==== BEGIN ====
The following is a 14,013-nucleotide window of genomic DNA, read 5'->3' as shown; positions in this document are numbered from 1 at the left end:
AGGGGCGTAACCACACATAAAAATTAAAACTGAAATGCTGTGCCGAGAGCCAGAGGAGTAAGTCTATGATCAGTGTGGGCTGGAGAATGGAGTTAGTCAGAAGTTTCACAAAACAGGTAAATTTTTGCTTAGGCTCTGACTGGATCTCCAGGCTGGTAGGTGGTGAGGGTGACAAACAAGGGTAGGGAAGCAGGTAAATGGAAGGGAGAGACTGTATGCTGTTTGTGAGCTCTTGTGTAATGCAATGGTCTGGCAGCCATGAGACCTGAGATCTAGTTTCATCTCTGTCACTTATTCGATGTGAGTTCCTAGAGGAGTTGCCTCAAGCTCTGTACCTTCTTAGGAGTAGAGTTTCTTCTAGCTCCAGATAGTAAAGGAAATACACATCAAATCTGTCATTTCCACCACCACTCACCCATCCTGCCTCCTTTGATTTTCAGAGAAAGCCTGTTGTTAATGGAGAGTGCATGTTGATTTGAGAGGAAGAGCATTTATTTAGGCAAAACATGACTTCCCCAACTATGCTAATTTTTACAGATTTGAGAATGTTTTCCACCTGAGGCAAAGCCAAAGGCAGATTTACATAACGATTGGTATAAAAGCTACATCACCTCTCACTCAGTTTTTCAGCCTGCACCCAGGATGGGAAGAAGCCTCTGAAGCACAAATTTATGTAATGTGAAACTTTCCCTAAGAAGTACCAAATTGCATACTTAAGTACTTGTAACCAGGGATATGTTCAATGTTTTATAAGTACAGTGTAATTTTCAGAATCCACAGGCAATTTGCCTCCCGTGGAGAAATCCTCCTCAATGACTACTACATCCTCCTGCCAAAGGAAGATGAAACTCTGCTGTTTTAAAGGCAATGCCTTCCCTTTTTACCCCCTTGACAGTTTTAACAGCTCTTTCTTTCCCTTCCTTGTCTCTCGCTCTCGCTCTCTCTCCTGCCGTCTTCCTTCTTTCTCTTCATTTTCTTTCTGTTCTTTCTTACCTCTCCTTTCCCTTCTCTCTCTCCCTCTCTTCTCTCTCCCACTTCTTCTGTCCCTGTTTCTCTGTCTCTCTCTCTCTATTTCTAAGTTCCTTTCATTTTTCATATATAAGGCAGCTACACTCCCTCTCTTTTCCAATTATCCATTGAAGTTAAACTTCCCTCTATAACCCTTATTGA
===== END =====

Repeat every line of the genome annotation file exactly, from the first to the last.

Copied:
The following is a 14,013-nucleotide window of genomic DNA, read 5'->3' as shown; positions in this document are numbered from 1 at the left end:
AGGGGCGTAACCACACATAAAAATTAAAACTGAAATGCTGTGCCGAGAGCCAGAGGAGTAAGTCTATGATCAGTGTGGGCTGGAGAATGGAGTTAGTCAGAAGTTTCACAAAACAGGTAAATTTTTGCTTAGGCTCTGACTGGATCTCCAGGCTGGTAGGTGGTGAGGGTGACAAACAAGGGTAGGGAAGCAGGTAAATGGAAGGGAGAGACTGTATGCTGTTTGTGAGCTCTTGTGTAATGCAATGGTCTGGCAGCCATGAGACCTGAGATCTAGTTTCATCTCTGTCACTTATTCGATGTGAGTTCCTAGAGGAGTTGCCTCAAGCTCTGTACCTTCTTAGGAGTAGAGTTTCTTCTAGCTCCAGATAGTAAAGGAAATACACATCAAATCTGTCATTTCCACCACCACTCACCCATCCTGCCTCCTTTGATTTTCAGAGAAAGCCTGTTGTTAATGGAGAGTGCATGTTGATTTGAGAGGAAGAGCATTTATTTAGGCAAAACATGACTTCCCCAACTATGCTAATTTTTACAGATTTGAGAATGTTTTCCACCTGAGGCAAAGCCAAAGGCAGATTTACATAACGATTGGTATAAAAGCTACATCACCTCTCACTCAGTTTTTCAGCCTGCACCCAGGATGGGAAGAAGCCTCTGAAGCACAAATTTATGTAATGTGAAACTTTCCCTAAGAAGTACCAAATTGCATACTTAAGTACTTGTAACCAGGGATATGTTCAATGTTTTATAAGTACAGTGTAATTTTCAGAATCCACAGGCAATTTGCCTCCCGTGGAGAAATCCTCCTCAATGACTACTACATCCTCCTGCCAAAGGAAGATGAAACTCTGCTGTTTTAAAGGCAATGCCTTCCCTTTTTACCCCCTTGACAGTTTTAACAGCTCTTTCTTTCCCTTCCTTGTCTCTCGCTCTCGCTCTCTCTCCTGCCGTCTTCCTTCTTTCTCTTCATTTTCTTTCTGTTCTTTCTTACCTCTCCTTTCCCTTCTCTCTCTCCCTCTCTTCTCTCTCCCACTTCTTCTGTCCCTGTTTCTCTGTCTCTCTCTCTCTATTTCTAAGTTCCTTTCATTTTTCATATATAAGGCAGCTACACTCCCTCTCTTTTCCAATTATCCATTGAAGTTAAACTTCCCTCTATAACCCTTATTGA